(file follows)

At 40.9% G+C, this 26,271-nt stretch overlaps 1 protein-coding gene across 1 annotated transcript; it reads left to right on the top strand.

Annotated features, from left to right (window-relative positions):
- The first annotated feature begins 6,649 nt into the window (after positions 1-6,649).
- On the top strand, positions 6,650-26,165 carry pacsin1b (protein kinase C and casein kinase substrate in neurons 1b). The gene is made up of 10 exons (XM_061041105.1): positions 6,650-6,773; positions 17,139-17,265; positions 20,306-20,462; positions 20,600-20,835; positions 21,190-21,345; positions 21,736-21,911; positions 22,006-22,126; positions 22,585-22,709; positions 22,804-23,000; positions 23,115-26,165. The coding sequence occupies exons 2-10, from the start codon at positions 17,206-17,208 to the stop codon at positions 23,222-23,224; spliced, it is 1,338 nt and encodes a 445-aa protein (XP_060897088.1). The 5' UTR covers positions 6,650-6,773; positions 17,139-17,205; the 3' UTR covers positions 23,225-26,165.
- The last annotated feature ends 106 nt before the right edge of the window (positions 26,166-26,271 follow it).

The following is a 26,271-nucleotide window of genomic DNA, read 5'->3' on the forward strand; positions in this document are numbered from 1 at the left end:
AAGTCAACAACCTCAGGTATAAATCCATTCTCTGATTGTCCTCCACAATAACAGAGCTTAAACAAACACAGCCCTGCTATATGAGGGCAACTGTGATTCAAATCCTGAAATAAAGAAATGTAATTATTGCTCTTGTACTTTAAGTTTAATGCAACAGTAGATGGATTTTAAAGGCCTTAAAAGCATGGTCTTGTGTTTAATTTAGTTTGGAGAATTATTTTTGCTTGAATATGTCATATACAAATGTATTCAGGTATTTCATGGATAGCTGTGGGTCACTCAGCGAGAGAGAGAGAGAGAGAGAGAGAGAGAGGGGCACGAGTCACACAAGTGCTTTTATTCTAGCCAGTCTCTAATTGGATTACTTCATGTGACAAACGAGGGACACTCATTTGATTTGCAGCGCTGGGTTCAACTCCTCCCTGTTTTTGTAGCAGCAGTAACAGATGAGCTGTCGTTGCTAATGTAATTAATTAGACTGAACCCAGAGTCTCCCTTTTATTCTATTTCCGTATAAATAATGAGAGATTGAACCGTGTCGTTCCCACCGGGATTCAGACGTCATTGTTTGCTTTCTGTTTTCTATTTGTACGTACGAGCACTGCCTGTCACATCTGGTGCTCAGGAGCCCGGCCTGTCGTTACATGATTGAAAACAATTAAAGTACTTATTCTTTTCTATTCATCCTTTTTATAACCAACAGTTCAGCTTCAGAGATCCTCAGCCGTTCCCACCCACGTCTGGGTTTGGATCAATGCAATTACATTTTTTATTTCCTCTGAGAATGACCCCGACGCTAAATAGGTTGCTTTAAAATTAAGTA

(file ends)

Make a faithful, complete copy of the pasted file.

At 40.9% G+C, this 26,271-nt stretch overlaps 1 protein-coding gene across 1 annotated transcript; it reads left to right on the top strand.

Annotated features, from left to right (window-relative positions):
- The first annotated feature begins 6,649 nt into the window (after positions 1-6,649).
- On the top strand, positions 6,650-26,165 carry pacsin1b (protein kinase C and casein kinase substrate in neurons 1b). The gene is made up of 10 exons (XM_061041105.1): positions 6,650-6,773; positions 17,139-17,265; positions 20,306-20,462; positions 20,600-20,835; positions 21,190-21,345; positions 21,736-21,911; positions 22,006-22,126; positions 22,585-22,709; positions 22,804-23,000; positions 23,115-26,165. The coding sequence occupies exons 2-10, from the start codon at positions 17,206-17,208 to the stop codon at positions 23,222-23,224; spliced, it is 1,338 nt and encodes a 445-aa protein (XP_060897088.1). The 5' UTR covers positions 6,650-6,773; positions 17,139-17,205; the 3' UTR covers positions 23,225-26,165.
- The last annotated feature ends 106 nt before the right edge of the window (positions 26,166-26,271 follow it).

The following is a 26,271-nucleotide window of genomic DNA, read 5'->3' on the forward strand; positions in this document are numbered from 1 at the left end:
AAGTCAACAACCTCAGGTATAAATCCATTCTCTGATTGTCCTCCACAATAACAGAGCTTAAACAAACACAGCCCTGCTATATGAGGGCAACTGTGATTCAAATCCTGAAATAAAGAAATGTAATTATTGCTCTTGTACTTTAAGTTTAATGCAACAGTAGATGGATTTTAAAGGCCTTAAAAGCATGGTCTTGTGTTTAATTTAGTTTGGAGAATTATTTTTGCTTGAATATGTCATATACAAATGTATTCAGGTATTTCATGGATAGCTGTGGGTCACTCAGCGAGAGAGAGAGAGAGAGAGAGAGAGAGAGGGGCACGAGTCACACAAGTGCTTTTATTCTAGCCAGTCTCTAATTGGATTACTTCATGTGACAAACGAGGGACACTCATTTGATTTGCAGCGCTGGGTTCAACTCCTCCCTGTTTTTGTAGCAGCAGTAACAGATGAGCTGTCGTTGCTAATGTAATTAATTAGACTGAACCCAGAGTCTCCCTTTTATTCTATTTCCGTATAAATAATGAGAGATTGAACCGTGTCGTTCCCACCGGGATTCAGACGTCATTGTTTGCTTTCTGTTTTCTATTTGTACGTACGAGCACTGCCTGTCACATCTGGTGCTCAGGAGCCCGGCCTGTCGTTACATGATTGAAAACAATTAAAGTACTTATTCTTTTCTATTCATCCTTTTTATAACCAACAGTTCAGCTTCAGAGATCCTCAGCCGTTCCCACCCACGTCTGGGTTTGGATCAATGCAATTACATTTTTTATTTCCTCTGAGAATGACCCCGACGCTAAATAGGTTGCTTTAAAATTAAGTA